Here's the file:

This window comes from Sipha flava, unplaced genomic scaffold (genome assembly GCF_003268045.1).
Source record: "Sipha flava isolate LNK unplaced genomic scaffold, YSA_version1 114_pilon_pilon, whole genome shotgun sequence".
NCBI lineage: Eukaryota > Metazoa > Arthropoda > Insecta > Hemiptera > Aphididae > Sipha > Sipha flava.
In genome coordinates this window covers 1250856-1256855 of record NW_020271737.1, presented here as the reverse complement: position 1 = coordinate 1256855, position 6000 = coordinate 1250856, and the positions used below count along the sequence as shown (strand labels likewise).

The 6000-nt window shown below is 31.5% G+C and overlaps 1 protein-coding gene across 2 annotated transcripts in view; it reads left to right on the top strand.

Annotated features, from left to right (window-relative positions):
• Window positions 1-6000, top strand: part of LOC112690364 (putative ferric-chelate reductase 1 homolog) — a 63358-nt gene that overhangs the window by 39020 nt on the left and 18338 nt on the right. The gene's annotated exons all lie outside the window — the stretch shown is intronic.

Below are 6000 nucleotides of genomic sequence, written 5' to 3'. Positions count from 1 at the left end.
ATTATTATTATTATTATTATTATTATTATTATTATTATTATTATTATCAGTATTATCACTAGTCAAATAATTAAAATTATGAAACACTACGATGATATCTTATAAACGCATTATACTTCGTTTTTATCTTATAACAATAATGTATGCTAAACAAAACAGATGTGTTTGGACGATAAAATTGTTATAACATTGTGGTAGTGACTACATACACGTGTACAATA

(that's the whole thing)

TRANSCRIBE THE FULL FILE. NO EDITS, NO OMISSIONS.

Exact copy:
This window comes from Sipha flava, unplaced genomic scaffold (genome assembly GCF_003268045.1).
Source record: "Sipha flava isolate LNK unplaced genomic scaffold, YSA_version1 114_pilon_pilon, whole genome shotgun sequence".
NCBI lineage: Eukaryota > Metazoa > Arthropoda > Insecta > Hemiptera > Aphididae > Sipha > Sipha flava.
In genome coordinates this window covers 1250856-1256855 of record NW_020271737.1, presented here as the reverse complement: position 1 = coordinate 1256855, position 6000 = coordinate 1250856, and the positions used below count along the sequence as shown (strand labels likewise).

The 6000-nt window shown below is 31.5% G+C and overlaps 1 protein-coding gene across 2 annotated transcripts in view; it reads left to right on the top strand.

Annotated features, from left to right (window-relative positions):
• Window positions 1-6000, top strand: part of LOC112690364 (putative ferric-chelate reductase 1 homolog) — a 63358-nt gene that overhangs the window by 39020 nt on the left and 18338 nt on the right. The gene's annotated exons all lie outside the window — the stretch shown is intronic.

Below are 6000 nucleotides of genomic sequence, written 5' to 3'. Positions count from 1 at the left end.
ATTATTATTATTATTATTATTATTATTATTATTATTATTATTATTATCAGTATTATCACTAGTCAAATAATTAAAATTATGAAACACTACGATGATATCTTATAAACGCATTATACTTCGTTTTTATCTTATAACAATAATGTATGCTAAACAAAACAGATGTGTTTGGACGATAAAATTGTTATAACATTGTGGTAGTGACTACATACACGTGTACAATA